As academics, their nature is to share information and innovation – at conferences, in papers. Though Kim has friends scattered throughout these other area universities, Drexel is an official collaborator throughout several projects; partners with CMU and UPenn along with Ohio State, Virginia Tech and MIT.

Robotic State of Mind
Why is Pennsylvania so quick on the robot uptake? Why are we making what seems like the most important robots? Is this state doing more for robotics than most states or are we merely on par?
 
"Yes, I believe that we are dong more in this state than others states," claims Kim. "The reason being is that we have great academic institutions that have been pushing forward with an ambitious research agenda and advanced thinking. Carnegie Mellon got invested in robotics decades ago."
 
While Kim believes that Pennsylvania's leadership comes down to a combination of institutional educational investment and great people to pursue that agenda, Dan Beaven, the Chief Financial Officer at Carnegie Robotics relates it to Pennsylvania's good old history of manufacturing, machining and mechanical engineering.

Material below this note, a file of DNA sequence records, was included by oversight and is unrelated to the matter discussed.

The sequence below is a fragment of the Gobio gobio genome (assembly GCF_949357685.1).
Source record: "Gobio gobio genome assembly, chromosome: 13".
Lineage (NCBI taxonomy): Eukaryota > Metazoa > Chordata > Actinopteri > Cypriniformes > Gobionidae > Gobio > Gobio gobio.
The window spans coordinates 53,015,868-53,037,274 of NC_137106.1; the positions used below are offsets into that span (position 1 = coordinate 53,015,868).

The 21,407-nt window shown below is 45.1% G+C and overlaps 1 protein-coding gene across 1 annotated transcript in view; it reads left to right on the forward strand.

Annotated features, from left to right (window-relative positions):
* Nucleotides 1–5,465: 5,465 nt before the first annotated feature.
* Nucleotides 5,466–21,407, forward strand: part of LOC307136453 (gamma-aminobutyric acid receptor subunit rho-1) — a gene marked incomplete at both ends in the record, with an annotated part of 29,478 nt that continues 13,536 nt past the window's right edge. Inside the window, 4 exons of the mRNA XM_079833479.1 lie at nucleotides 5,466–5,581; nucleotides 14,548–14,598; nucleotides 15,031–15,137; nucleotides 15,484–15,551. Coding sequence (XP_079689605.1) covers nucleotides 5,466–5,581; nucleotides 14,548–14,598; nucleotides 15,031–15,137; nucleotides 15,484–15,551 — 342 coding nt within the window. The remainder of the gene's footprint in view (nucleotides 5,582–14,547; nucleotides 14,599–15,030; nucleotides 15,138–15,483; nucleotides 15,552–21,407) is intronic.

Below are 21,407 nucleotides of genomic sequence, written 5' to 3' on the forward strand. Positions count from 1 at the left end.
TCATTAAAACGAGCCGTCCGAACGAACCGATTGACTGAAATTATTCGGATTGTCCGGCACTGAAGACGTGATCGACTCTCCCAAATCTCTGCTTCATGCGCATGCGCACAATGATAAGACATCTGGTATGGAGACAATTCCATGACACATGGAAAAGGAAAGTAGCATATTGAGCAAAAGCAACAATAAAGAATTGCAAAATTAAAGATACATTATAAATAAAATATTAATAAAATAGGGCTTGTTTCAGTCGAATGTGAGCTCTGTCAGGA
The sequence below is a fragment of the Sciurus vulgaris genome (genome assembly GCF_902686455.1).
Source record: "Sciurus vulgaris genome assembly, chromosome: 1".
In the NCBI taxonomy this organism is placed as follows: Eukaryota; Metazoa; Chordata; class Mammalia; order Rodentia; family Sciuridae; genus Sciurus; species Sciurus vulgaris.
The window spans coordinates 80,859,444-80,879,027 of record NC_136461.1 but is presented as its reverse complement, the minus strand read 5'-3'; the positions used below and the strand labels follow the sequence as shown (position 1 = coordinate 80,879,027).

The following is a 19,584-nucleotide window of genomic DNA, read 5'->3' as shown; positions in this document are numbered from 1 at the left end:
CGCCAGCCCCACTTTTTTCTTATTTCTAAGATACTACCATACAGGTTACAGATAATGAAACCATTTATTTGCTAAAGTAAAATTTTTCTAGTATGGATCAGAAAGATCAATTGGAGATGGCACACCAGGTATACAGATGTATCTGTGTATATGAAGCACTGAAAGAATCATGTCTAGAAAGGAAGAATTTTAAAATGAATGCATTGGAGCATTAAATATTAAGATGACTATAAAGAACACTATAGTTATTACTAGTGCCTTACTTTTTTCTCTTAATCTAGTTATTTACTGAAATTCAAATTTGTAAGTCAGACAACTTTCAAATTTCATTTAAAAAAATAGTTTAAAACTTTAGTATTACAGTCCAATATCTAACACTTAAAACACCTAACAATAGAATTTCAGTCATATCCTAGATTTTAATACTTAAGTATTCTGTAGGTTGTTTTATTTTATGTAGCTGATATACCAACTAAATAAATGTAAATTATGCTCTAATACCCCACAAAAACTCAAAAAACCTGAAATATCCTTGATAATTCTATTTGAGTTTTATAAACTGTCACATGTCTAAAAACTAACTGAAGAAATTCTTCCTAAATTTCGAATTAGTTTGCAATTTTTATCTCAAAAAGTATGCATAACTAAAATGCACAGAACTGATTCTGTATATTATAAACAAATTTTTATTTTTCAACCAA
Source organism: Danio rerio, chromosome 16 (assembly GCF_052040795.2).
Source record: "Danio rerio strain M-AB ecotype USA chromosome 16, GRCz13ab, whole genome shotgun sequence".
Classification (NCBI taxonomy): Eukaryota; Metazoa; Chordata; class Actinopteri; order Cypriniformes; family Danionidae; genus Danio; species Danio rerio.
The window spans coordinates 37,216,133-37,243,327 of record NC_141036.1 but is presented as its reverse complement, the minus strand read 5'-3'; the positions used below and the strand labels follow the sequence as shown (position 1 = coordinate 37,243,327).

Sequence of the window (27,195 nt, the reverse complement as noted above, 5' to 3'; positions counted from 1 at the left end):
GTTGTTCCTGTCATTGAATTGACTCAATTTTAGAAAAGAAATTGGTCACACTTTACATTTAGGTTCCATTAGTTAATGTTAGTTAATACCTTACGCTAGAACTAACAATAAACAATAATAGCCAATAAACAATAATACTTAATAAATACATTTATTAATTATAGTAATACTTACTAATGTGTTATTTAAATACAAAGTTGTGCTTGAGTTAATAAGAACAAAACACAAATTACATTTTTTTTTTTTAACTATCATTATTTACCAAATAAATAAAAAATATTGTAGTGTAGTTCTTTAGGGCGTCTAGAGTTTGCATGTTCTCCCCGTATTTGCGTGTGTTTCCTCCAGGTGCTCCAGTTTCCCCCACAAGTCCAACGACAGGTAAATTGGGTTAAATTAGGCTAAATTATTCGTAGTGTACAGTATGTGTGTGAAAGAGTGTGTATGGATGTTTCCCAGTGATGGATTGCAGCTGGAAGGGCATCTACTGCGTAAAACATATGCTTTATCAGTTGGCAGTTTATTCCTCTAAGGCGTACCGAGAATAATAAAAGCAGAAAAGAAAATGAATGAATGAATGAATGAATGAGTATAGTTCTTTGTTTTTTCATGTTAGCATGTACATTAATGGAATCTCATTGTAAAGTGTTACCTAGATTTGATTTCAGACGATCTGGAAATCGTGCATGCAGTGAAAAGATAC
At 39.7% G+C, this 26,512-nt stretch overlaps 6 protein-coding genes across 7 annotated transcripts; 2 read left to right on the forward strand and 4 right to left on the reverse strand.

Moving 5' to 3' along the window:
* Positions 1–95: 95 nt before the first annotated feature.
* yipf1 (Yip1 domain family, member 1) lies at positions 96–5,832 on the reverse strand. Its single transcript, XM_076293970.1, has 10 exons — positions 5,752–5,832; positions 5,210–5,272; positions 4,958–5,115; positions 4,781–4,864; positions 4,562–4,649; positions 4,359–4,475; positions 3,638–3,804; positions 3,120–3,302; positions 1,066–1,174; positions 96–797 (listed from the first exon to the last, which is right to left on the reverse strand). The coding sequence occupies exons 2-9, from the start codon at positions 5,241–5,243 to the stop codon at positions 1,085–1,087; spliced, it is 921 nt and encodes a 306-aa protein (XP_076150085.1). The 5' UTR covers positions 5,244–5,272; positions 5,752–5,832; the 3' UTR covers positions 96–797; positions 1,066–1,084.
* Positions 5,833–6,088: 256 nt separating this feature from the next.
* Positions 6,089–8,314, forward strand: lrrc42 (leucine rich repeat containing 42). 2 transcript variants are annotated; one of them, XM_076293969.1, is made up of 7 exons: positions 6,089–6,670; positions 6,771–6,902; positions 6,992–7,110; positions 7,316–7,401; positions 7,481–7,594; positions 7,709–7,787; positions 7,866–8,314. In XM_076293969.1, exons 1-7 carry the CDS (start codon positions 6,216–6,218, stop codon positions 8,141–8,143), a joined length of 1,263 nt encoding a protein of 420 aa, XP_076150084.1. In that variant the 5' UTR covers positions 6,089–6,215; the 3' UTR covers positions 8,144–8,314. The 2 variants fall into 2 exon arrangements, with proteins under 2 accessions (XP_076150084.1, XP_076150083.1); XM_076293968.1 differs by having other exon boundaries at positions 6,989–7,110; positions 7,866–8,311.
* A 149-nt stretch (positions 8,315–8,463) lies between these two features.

"In general, those industries although hurt by the national decimation of our manufacturing base, have survived here and are now doing very well by many measures," states Beaven. "There is a large industrial base to draw from, for skilled workers, suppliers and such. This also means that out of the PA population our excellent universities and trade schools turn out a lot of top graduates with the requisite skills necessary for robotics, as well as the work ethic to be successful."
 
Beaven puts forth an idea that's purely Pennsylvanian at its blue-collar roots. The remaining ‘old school' industrial base has survived, adapted and now thrives. Combine that with the historical local aptitude for mechanical engineering, this translates to other robotics related disciplines such as software, electronics and materials science moving forward along with humanoid brethren.
 
Emphasis on the word "brethren."

A.D. AMOROSI writes about everything, always from his home base in Philadelphia. Send feedback here.

Photographs of Youngmoo Kim at Drexel University by MICHAEL PERSICO